The single reason for why basic research is important
People, like me, who are doing basic research, get often asked about how our basic science research can be applied. Most of the time, we don’t know. Nobody knows. Maybe someday we will, maybe we won’t. This is not important. Why not?
Imagine you suddenly wake up naked in a rocky, sandy place, in the middle of nowhere. It’s really hot and you start sweating immediately. You have no idea where you are, or how you got there. What do you do? First, you will focus on survival. You will look for water, food and shelter. After some hours of walking, you find an oasis. Once you have everything you need to stay alive, and you know that, if nothing else, you can remain in your current location indefinitely. You might start to wonder what happened: one minute you’re bouncing around the internet, the next you’re bare-ass in the middle of nowhere. After you come to terms with the reality of the situation, you want to try and figure out where you are. You might try and look for clues from your environment or maybe a constellation you recognise, or you decide to do a little exploring around the immediate area, to see if there’s anything around that could give you some clue about your location. After some time, your efforts reveal that you’re in the middle of an African desert and you found a big box of matches. You have two choices now: stay there and simply exist as long as you can, or attempt to get back to civilization; either option has it’s own risks.
If you choose to stay where you are, then that’s essentially it for you, you now know how your future will play out: you will remain at your current location until you either die of old age, or your area becomes unable to sustain life. Either way, the game is over for you; your entire existence becomes about survival, and you’re just running out the clock until, at some point in the future, you cease to exist. Maybe you decide to try and leave a message for someone to find in the future, maybe you are content to simply fade off into oblivion, either way, your fate is sealed.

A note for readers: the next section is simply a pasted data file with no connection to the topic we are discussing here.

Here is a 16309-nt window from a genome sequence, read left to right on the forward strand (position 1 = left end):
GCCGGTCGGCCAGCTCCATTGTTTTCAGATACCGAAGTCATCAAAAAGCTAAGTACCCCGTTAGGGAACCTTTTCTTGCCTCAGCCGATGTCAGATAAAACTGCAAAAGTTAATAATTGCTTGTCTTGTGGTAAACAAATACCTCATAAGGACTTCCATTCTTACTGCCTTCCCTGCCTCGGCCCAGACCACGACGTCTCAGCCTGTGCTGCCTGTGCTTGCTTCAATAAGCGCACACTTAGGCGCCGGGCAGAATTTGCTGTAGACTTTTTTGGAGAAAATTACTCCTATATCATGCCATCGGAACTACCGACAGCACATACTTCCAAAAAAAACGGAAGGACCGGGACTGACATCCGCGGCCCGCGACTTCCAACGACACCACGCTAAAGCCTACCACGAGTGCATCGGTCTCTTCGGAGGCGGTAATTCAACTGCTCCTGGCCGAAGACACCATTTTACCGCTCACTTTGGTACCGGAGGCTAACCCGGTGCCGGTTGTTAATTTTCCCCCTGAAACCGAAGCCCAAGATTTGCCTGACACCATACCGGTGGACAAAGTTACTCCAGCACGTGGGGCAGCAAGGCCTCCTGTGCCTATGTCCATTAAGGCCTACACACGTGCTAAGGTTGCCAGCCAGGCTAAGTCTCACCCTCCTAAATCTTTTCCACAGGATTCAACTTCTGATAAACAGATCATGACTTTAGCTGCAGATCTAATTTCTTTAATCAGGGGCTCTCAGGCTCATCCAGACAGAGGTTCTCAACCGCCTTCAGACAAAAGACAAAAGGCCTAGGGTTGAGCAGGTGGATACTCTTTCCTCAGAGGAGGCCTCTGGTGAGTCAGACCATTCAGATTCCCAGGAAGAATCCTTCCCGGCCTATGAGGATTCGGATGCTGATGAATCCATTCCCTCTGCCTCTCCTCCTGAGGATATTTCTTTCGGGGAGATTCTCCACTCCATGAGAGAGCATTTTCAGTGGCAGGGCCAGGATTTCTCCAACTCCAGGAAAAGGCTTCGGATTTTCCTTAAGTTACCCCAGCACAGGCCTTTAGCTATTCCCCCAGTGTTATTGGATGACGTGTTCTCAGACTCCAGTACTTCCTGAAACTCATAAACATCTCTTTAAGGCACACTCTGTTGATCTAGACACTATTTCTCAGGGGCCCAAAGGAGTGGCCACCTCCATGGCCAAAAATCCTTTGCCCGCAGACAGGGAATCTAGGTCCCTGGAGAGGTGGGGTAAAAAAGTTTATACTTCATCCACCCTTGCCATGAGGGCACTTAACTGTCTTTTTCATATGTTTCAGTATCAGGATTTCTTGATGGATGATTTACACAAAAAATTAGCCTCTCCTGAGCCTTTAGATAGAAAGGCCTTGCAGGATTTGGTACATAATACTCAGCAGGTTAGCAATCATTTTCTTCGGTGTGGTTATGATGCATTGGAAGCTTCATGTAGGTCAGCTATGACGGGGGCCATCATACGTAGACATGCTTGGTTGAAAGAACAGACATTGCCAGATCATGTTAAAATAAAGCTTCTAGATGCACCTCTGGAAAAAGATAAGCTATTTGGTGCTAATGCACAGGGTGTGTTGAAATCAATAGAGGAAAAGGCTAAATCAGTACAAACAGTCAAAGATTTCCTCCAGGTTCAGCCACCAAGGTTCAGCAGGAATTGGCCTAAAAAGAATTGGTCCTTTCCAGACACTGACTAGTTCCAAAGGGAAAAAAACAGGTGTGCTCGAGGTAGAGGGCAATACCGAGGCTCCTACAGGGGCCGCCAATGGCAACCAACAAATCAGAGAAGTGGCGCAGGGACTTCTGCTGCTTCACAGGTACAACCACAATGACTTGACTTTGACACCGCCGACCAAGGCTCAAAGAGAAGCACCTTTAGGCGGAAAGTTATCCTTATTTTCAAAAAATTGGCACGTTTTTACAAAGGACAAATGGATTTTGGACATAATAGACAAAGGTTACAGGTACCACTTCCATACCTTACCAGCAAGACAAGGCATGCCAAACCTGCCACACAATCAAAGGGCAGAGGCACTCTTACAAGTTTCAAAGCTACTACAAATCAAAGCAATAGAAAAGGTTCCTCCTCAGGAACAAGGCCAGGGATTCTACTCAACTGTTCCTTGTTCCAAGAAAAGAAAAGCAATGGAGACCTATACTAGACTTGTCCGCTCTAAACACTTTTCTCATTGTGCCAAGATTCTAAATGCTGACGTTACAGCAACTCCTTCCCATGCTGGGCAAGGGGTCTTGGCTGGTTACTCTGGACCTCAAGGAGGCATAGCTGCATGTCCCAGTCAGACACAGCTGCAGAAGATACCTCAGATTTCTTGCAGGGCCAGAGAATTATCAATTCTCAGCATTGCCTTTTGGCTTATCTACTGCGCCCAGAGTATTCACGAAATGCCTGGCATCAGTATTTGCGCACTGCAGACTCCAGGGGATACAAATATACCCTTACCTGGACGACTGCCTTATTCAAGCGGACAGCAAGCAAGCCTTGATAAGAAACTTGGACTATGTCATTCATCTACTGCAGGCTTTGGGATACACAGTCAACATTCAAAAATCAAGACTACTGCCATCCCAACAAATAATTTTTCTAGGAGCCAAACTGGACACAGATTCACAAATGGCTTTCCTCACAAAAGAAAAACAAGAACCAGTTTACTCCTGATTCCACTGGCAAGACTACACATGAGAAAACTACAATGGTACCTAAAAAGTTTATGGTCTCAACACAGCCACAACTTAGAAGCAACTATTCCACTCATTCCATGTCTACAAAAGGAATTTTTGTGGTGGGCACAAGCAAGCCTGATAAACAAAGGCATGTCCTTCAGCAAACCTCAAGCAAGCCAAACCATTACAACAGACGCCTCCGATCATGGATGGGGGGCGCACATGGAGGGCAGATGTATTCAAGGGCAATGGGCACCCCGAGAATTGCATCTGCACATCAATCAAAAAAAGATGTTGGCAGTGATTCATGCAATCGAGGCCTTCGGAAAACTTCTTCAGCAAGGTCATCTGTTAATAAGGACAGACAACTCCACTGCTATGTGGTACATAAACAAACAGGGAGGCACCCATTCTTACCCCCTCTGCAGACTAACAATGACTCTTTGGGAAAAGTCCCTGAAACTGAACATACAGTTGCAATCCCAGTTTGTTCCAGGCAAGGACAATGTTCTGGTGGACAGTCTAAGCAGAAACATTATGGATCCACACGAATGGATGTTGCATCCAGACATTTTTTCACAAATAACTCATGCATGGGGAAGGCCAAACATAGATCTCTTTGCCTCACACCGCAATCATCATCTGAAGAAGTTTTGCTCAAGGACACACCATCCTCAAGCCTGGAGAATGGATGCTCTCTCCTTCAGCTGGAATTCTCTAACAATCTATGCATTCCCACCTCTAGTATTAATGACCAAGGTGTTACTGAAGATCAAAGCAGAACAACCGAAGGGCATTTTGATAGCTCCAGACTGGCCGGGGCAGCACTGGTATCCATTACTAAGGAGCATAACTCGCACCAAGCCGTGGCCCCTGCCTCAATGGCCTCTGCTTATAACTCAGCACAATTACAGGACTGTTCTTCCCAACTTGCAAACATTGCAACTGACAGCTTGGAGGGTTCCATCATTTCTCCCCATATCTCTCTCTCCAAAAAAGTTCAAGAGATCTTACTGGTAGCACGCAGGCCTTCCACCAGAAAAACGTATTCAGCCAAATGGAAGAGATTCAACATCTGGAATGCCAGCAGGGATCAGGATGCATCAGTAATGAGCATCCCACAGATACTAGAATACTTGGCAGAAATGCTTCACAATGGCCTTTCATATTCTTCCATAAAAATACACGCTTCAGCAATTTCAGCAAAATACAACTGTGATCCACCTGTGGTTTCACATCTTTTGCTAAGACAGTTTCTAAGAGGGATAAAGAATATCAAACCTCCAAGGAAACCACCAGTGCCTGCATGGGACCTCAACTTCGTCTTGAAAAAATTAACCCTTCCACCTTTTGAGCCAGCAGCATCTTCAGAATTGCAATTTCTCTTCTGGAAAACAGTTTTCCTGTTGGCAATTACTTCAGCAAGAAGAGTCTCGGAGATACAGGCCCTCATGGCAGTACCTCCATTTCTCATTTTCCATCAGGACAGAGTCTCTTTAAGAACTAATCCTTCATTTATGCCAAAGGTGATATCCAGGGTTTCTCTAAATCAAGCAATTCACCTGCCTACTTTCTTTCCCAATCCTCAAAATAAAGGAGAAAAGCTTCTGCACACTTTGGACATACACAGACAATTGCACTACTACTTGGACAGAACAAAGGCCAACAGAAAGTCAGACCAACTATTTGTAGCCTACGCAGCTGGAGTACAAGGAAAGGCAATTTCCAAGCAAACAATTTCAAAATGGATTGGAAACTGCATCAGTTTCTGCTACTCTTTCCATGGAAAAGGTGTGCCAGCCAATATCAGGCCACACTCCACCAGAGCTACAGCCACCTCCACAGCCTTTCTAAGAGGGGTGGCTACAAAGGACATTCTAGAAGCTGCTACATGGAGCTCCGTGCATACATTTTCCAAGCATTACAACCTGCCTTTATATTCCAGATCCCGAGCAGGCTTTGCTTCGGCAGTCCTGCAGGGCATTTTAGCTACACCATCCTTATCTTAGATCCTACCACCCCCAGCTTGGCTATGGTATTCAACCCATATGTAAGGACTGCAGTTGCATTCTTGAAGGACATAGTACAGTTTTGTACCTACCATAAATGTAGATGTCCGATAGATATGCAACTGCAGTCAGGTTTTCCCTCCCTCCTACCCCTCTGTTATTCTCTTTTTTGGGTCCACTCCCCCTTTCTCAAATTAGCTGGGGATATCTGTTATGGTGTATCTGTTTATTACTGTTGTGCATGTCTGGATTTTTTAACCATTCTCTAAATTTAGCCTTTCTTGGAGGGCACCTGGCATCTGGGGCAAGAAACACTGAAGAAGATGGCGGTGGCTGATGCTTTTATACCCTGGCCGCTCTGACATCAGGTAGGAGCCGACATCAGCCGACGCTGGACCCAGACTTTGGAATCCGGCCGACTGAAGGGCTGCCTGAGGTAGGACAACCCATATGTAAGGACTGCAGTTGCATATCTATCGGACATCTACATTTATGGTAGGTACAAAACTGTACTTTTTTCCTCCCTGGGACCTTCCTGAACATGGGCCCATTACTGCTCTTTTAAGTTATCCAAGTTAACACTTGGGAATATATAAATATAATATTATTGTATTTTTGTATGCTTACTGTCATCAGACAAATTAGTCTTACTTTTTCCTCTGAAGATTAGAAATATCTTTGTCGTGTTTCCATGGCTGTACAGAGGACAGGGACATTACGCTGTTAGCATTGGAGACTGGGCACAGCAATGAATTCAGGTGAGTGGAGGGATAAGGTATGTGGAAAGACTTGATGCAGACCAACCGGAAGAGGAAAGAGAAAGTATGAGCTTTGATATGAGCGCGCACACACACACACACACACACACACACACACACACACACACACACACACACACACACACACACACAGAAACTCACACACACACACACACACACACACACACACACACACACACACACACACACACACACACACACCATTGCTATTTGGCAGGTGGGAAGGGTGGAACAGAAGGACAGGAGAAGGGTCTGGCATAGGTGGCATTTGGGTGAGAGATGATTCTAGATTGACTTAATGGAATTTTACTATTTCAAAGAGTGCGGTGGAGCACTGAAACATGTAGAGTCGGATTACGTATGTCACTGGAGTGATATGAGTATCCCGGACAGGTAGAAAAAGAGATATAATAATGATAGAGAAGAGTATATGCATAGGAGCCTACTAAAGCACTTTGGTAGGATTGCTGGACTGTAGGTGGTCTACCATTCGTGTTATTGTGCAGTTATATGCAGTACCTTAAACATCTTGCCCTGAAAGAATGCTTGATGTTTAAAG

But of course you try and get back to civilization. There is no doubt about it. For this, you need to try and figure out where to go, and then of course, how to get there. After some preparations, you start walking. Now life ceases to be about mere survival and becomes a journey to get you where you want to go. Now you have something you are striving towards. You have a vision and you have hope to complete it.
This is the timeline of humanity. We woke up with nothing, on a little rock called Earth, in the middle of nowhere. We figured out how to survive and how to grow. We started exploring. We started trying to find out just exactly where we were in the Universe. We started trying to find out who we are and what makes us human. We figured out much of what makes the world we live in. We do not have use for all information gathered along our way. We might have use someday or we might not. To me, this is not important. The most important thing is, that humanity chooses a life beyond mere survival. That we choose to move forward, explore and expand. That, although we might never understand how memories are stored in the brain and we might never walk on Mars, at least we are making the effort. That we have hope, that we have dreams.
The alternative is to simply run out our clock and wait to fade off into oblivion.